Union Avoidance Chapter - Union Avoidance Rationale...

This preview shows page 1 - 3 out of 22 pages.

We have textbook solutions for you!
The document you are viewing contains questions related to this textbook.
Microeconomics
The document you are viewing contains questions related to this textbook.
Chapter 14 / Exercise 5
Microeconomics
Arnold
Expert Verified
Union Avoidance: Rationale, Strategies, and Practices Chapter 6 examined union organizing campaigns . The chapter covered the flow of events associated with a campaign, union strategies and tactics, management responses, the roles of the National Labor Relations Board (NLRB) and the National Mediation Board (NMB), and the factors influ- encing election outcomes. At several points, the chapter emphasized that, except in isolated instances, most employers strongly resist organizing drives. In this chapter we explore in greater depth the reasons for em.players' resistance, strategies that employers are using to create and maintain a "union-free" employment environment, tactics that they use to prevent union success in organizing, the role of decertifications in deunionizing partially unionized employers, and the effects of organizational and job structuring on limiting unionization within employers. As you study this chapter, consider the following questions: 1. Are employers increasing or decreasing their opposition to unions in the current era? What evidence is there to support your position? 2. What are the economic effects of initial unionization on the employer? 3. What factors are related to an employer avoiding unionization? 4. If an employer faces an organizing campaign, what strategies and tactics are included in a typical employer respuH::>e? 5. What is a decertification election, and how does it differ from other NLRB elections?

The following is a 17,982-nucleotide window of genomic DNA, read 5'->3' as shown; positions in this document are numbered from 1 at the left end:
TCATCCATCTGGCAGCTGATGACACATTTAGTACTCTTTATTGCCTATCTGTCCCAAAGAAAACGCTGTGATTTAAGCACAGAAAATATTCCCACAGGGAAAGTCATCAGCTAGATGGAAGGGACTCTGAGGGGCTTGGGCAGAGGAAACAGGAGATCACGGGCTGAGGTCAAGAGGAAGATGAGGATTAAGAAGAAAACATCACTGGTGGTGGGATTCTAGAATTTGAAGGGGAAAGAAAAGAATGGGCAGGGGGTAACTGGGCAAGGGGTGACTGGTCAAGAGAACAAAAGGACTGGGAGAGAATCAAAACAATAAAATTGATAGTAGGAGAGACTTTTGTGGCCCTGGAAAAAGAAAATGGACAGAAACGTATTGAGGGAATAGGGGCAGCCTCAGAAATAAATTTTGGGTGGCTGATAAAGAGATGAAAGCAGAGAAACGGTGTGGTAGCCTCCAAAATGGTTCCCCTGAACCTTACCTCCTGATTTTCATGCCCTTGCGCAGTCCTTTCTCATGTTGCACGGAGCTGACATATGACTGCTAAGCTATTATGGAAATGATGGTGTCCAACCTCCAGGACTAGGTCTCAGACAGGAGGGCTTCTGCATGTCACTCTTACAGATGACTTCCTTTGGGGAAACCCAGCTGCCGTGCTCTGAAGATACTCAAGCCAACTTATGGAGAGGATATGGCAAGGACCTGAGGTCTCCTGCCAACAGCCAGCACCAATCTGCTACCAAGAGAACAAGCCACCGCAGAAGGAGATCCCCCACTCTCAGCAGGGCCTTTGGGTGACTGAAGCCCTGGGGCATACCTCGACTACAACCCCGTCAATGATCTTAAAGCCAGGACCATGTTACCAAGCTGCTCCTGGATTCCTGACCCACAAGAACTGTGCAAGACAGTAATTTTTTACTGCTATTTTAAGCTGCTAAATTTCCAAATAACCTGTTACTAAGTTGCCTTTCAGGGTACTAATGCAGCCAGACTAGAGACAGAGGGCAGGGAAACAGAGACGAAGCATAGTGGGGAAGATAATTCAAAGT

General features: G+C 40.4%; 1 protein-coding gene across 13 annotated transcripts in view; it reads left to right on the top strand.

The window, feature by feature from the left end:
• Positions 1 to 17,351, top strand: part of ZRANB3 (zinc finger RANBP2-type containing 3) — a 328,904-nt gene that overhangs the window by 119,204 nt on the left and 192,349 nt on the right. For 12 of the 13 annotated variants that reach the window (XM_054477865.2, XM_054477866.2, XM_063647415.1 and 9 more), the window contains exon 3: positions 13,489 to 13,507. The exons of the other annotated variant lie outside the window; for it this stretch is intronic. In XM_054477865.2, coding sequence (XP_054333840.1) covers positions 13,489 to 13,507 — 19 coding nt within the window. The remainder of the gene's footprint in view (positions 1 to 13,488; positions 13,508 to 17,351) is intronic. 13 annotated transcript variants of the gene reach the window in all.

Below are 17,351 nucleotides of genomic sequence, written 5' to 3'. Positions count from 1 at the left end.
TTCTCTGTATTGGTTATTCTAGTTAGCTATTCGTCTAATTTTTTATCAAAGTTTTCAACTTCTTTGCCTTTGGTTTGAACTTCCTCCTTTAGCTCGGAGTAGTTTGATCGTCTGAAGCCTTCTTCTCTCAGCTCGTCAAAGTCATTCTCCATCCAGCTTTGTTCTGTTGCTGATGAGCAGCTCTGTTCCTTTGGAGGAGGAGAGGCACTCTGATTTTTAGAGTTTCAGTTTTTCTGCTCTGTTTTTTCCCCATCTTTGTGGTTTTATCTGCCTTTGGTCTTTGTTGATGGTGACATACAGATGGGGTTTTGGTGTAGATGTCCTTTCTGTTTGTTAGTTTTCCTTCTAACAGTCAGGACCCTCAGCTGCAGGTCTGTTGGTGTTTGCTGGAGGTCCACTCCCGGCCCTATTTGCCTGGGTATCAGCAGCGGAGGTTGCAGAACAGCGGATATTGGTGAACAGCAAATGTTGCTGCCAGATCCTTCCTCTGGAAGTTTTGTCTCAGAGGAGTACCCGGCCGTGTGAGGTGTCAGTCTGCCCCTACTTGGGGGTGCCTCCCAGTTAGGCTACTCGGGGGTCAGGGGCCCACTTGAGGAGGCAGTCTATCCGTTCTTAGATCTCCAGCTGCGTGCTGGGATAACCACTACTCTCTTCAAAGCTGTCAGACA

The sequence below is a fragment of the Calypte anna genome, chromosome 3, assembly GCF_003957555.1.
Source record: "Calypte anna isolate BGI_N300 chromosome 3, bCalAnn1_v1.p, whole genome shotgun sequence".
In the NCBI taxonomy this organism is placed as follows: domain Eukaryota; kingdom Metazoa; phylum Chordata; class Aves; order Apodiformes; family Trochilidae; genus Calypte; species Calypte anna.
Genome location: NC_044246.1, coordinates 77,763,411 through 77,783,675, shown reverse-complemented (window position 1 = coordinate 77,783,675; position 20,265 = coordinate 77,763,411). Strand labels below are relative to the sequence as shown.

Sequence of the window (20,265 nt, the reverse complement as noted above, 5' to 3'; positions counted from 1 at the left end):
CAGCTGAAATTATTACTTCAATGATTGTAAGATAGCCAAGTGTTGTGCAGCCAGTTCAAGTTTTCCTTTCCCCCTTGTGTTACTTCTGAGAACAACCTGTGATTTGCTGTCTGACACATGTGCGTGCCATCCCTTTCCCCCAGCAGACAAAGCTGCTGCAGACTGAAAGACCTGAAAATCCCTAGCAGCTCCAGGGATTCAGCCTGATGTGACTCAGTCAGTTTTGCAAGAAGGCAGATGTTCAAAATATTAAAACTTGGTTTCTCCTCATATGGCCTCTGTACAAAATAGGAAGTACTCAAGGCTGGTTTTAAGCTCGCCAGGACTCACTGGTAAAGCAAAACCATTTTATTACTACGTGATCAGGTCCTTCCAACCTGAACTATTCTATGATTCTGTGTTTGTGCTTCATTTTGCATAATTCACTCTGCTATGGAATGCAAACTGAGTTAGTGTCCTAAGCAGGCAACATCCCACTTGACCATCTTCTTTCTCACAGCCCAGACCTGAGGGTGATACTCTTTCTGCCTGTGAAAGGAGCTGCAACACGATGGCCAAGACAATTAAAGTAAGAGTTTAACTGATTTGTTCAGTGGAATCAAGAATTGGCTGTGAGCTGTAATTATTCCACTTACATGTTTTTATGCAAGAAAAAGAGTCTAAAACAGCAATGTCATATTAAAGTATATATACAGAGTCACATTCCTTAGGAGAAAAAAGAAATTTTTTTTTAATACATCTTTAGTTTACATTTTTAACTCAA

We have textbook solutions for you!
The document you are viewing contains questions related to this textbook.
Microeconomics
The document you are viewing contains questions related to this textbook.
Chapter 14 / Exercise 5
Microeconomics
Arnold
Expert Verified
198 Labor Relations HISTORICAL OVERVIEW The business and labor history of the United States, going back to the Philadelphia Cordwainers, is replete with examples of employer resistance to unionization. The fundamental differences in philosophies, goals, and values of capitalists and trade unionists make this resistance inevitable and make employer accommodation after unionization sometimes difficult. Capitalistic and Trade Union Philosophies Capitalists (either entrP.pn~neurs or investor-owned corporations) use their resources to creale mechanisms (productive processes) that will enable them to develop and sell goods and services in the marketplace at prices great enough to yield a higher return than that from other alternative investments. Employees are hired to produce the output. Employees are generally free to leave at any time, and capitalists would like to have the freedom to hire or terminate them, individually or collectively, as neces-sary to achieve their business purposes. Capitalists assume the risk that they will not be able to realize a positive yield from their investments and ideas. If they fail, their investments will be diminished or lost. They also expect that if they are successful in the marketplace (i.e., their returns are greater than they might realize through riskless investment) they will be able to retain their profits as a reward for taking the risk. Trade unionists believe that wealth is ultimately created by the workers who produce the products or deliver the services to the consumer. In cases where the firm is successful in the market (i.e., it makes a profit), unions attribute a large measure of the success to the efforts of employees. Their actions are seen as ultimately adding the value to the inputs that make the products and services attractive in the market. From a union perspec-tive, these gains need to be shared with the employees. While employers would like complete freedom lo hire, fire, and assign workers to jobs, unions see employees as becoming increasingly

  • Left Quote Icon

    Student Picture

  • Left Quote Icon

    Student Picture

  • Left Quote Icon

    Student Picture